Some oligodeoxynucleotides, and in particular some synthetic oligodeoxynucleotides, sometimes have biological effects per se, outside their conventional antisense properties.

Thus, some oligodeoxynucleotides, independently of any known antisense sequence, stimulate, in vitro and in vivo, the proliferation of B lymphocytes and the activity of NK cells, and induce the secretion by the cells of α-IFN, β-IFN, γ-IFN, IL6, IL12 or TNF-α (Yamamoto S. et al. (1992), J. Immunol. 148(12) pp 4072-6; Yamamoto T. et al. (1994), Microbiol. Immunol. 38(10), pp 831-6; Yi A. K. et al. (1996), J. Immunol. 157(12) pp 5394-402; Ballas Z. K. et al. (1996), J. Immunol. 157(5) pp 1840-5; Cowdery J. S. et al. (1996), J. Immunol. 156(12) pp 4570-5; Stacey K. J. et al. (1996), J. Immunol. 157(5) pp 2116-22). This set of cytokines direct toward a Th1-type immune response (Chu R. S. et al. (1997), J. Exp. Med. 186(10) pp 1623-31).

Authors have shown that the immunostimulatory properties of these oligodeoxynucleotides are in large part dependent on nonmethylated CG motifs (nonmethylated CpG dinucleotides) which are under-represented in mammalian DNA (Kuramoto E. et al. (1992), Jpn. J. Cancer Res., 83 pp 1128-31).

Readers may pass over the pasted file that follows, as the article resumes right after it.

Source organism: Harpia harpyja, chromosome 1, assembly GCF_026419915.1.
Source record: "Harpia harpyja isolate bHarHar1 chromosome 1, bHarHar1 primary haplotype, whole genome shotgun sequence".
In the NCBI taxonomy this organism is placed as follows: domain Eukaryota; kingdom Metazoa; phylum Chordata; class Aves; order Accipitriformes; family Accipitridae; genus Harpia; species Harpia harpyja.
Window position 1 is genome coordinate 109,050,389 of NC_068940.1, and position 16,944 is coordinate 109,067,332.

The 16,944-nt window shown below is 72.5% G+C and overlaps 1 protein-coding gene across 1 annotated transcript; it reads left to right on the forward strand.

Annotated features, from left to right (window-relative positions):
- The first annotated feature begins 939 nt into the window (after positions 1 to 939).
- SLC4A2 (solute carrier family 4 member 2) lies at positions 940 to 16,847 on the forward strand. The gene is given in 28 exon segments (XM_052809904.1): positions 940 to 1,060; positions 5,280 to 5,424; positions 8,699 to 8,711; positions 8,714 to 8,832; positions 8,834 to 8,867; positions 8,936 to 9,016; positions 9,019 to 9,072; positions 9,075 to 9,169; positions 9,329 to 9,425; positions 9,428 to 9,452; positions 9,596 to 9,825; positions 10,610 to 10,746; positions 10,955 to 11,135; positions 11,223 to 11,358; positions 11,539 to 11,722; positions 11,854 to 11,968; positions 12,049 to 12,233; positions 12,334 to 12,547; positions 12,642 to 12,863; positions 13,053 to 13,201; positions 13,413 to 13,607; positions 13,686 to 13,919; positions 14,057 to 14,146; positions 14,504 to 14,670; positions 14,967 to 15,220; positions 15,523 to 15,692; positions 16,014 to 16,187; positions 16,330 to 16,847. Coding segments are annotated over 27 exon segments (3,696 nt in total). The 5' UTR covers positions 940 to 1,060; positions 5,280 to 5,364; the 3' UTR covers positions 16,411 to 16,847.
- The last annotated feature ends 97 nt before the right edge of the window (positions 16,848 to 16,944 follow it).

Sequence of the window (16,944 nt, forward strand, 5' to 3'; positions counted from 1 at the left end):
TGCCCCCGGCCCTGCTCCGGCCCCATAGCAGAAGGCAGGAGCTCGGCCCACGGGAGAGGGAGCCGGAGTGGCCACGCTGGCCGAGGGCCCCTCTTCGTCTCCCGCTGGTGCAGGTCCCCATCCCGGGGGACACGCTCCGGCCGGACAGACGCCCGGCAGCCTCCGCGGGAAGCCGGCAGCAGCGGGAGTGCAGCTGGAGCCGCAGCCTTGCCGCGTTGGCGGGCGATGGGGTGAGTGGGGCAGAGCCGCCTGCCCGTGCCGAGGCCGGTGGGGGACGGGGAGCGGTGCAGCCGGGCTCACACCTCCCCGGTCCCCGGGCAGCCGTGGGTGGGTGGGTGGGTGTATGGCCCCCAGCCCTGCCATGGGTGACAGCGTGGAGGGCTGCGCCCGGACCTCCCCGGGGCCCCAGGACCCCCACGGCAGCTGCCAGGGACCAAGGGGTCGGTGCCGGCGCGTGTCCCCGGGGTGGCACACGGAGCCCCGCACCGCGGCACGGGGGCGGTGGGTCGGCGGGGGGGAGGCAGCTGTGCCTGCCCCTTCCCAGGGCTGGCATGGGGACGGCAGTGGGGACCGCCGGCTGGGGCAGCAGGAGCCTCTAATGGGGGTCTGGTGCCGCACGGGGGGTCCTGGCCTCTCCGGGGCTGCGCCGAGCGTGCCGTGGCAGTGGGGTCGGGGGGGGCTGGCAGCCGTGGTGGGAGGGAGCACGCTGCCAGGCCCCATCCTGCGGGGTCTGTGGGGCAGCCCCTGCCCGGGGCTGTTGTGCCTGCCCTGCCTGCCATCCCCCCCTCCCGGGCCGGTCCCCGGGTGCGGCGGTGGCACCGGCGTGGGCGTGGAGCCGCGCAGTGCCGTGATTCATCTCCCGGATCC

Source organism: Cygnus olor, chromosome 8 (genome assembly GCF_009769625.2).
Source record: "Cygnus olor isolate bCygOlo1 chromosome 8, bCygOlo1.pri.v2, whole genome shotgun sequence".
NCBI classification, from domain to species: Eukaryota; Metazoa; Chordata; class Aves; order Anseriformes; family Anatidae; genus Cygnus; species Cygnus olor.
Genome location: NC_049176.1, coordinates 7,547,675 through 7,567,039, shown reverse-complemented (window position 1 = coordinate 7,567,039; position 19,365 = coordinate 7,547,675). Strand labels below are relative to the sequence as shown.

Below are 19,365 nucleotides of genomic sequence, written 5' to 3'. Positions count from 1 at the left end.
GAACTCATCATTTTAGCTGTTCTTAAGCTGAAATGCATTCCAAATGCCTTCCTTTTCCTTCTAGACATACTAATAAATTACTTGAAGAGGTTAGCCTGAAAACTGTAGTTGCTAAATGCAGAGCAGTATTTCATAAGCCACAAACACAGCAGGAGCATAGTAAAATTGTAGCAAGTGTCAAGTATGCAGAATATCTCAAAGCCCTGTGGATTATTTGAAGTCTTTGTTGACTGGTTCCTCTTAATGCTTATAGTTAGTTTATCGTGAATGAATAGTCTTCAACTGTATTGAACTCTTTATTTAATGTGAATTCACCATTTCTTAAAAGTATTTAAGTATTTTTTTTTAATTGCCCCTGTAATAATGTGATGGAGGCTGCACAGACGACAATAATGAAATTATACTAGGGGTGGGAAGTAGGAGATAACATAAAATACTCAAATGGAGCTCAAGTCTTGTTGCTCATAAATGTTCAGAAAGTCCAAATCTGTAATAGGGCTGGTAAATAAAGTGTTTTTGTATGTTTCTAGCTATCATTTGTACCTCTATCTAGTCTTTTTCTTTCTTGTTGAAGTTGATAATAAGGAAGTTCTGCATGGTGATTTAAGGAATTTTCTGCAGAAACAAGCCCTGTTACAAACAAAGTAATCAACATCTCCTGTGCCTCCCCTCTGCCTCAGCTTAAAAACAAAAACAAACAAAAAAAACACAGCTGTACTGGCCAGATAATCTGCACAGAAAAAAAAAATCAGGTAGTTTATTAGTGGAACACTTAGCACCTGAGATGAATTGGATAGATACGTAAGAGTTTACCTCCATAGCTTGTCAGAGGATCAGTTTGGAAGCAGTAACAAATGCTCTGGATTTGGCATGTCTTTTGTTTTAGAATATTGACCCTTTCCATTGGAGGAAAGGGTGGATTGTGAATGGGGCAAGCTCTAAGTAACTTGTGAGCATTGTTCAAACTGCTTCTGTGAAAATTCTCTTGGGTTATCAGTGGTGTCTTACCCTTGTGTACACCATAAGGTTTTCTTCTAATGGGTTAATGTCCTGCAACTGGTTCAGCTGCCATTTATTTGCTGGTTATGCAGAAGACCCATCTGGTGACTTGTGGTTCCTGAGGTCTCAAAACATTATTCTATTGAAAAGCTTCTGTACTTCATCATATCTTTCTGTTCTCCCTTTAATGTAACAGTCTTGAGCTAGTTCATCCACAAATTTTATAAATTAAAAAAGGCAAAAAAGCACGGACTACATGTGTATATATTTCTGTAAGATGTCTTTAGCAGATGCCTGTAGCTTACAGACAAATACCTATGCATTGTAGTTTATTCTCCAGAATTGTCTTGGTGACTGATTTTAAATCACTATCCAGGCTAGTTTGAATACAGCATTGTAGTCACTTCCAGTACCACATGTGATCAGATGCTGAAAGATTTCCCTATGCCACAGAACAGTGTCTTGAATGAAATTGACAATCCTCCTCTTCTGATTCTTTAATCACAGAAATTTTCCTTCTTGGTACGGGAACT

While the authors agree on the fact that the nonmethylated CG sequence is essential and that the two nucleotides adjacent to the CG motif are also crucial for the immunostimulatory activity, the data published on the nature of the adjacent sequences are contradictory.

Specifically, Krieg A. M. et al. ((1996), Antisense Nucleic Acid Drug Dev. 6(2) pp 133-9) claim a hexameric motif of the type 5′ purine purine CG pyrimidine pyrimidine 3′, whereas application EP 468 520 claims a palindromic hexameric motif. International application WO 9855495 shows that not all the hexamers as defined by Krieg et al. 1996 (mentioned above) are immunostimulatory, and that octamers, of sequence 5′-purine purine CG pyrimidine pyrimidine CC-3′ or of sequence 5′-purine purine CG pyrimidine pyrimidine CG-3′ should rather be defined, in order to have immunostimulatory activity.